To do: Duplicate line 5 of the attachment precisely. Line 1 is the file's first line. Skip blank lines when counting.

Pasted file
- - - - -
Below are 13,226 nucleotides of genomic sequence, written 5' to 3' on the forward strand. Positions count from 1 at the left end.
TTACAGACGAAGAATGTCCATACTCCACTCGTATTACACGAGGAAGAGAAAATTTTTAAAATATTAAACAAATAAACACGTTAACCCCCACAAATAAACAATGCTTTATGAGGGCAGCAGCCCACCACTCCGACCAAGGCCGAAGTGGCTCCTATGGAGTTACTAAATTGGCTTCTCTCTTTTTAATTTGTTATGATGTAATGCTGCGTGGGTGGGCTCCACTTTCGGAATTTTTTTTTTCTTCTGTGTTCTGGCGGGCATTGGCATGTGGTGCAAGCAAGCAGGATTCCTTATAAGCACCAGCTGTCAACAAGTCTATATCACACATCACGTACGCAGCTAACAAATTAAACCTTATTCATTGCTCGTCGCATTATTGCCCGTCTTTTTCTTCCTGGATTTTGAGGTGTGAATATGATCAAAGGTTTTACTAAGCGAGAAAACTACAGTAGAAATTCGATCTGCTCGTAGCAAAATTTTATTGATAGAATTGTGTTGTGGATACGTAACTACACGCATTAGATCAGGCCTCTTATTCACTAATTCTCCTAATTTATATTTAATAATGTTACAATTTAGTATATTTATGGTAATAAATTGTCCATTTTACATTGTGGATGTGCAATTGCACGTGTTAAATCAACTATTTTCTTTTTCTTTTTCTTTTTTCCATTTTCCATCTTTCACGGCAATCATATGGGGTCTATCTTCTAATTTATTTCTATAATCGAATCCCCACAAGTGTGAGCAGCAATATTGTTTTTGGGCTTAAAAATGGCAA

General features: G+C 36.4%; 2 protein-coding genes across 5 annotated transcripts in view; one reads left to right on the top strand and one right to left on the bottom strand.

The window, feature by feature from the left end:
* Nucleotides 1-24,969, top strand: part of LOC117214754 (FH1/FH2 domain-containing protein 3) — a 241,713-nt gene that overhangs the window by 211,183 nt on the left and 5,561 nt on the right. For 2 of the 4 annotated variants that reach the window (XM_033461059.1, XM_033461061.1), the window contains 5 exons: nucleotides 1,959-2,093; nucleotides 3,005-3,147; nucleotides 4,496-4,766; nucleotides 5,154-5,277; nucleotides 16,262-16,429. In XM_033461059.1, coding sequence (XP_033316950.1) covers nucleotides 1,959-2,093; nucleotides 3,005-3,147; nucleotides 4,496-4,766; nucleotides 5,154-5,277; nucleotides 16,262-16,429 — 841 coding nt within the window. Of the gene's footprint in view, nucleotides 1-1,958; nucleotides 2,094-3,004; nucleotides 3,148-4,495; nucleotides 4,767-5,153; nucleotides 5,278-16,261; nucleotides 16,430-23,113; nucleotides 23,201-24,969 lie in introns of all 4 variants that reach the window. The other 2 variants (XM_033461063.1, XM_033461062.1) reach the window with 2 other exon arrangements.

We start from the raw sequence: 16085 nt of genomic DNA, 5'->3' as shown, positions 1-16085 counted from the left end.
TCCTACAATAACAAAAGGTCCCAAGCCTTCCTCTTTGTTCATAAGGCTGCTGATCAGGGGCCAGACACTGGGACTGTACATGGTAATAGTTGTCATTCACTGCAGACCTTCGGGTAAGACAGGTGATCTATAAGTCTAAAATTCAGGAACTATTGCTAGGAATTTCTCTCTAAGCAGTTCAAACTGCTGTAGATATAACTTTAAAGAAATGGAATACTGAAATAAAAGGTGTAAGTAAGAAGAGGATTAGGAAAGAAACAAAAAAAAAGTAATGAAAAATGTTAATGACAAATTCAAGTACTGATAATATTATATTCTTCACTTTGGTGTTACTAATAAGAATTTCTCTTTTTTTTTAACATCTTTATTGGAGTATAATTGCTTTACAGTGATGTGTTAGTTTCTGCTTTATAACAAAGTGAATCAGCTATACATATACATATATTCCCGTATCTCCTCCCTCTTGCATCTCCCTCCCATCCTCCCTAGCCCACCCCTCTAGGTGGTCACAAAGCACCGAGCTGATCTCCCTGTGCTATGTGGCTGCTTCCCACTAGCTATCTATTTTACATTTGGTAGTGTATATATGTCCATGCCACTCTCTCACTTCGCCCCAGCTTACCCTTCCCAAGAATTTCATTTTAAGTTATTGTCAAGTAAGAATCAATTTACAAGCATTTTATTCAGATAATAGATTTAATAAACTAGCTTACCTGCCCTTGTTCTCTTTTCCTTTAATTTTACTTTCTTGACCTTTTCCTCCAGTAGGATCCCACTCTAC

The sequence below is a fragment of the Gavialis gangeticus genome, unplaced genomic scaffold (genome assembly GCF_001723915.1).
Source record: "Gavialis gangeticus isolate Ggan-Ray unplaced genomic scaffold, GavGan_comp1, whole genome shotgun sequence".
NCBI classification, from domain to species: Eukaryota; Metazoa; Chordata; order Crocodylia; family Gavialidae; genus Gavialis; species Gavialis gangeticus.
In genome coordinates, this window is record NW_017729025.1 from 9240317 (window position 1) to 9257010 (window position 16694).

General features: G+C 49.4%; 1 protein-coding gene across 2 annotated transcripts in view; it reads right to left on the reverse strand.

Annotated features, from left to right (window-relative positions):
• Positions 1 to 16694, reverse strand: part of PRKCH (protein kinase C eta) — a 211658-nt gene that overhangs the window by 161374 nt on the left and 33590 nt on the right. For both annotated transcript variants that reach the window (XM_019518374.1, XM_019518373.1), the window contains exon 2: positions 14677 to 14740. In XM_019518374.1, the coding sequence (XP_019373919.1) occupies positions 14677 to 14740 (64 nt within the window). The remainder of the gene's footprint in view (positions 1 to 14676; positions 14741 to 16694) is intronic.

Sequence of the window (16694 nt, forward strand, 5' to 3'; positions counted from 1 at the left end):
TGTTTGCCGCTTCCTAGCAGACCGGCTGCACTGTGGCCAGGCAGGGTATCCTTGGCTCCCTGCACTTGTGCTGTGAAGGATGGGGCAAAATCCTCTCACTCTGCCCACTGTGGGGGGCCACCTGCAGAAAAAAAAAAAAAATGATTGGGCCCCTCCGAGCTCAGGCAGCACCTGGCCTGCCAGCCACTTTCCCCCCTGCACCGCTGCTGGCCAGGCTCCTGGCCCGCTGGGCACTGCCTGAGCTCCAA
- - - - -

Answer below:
* Nucleotides 1-24,969, top strand: part of LOC117214754 (FH1/FH2 domain-containing protein 3) — a 241,713-nt gene that overhangs the window by 211,183 nt on the left and 5,561 nt on the right. For 2 of the 4 annotated variants that reach the window (XM_033461059.1, XM_033461061.1), the window contains 5 exons: nucleotides 1,959-2,093; nucleotides 3,005-3,147; nucleotides 4,496-4,766; nucleotides 5,154-5,277; nucleotides 16,262-16,429. In XM_033461059.1, coding sequence (XP_033316950.1) covers nucleotides 1,959-2,093; nucleotides 3,005-3,147; nucleotides 4,496-4,766; nucleotides 5,154-5,277; nucleotides 16,262-16,429 — 841 coding nt within the window. Of the gene's footprint in view, nucleotides 1-1,958; nucleotides 2,094-3,004; nucleotides 3,148-4,495; nucleotides 4,767-5,153; nucleotides 5,278-16,261; nucleotides 16,430-23,113; nucleotides 23,201-24,969 lie in introns of all 4 variants that reach the window. The other 2 variants (XM_033461063.1, XM_033461062.1) reach the window with 2 other exon arrangements.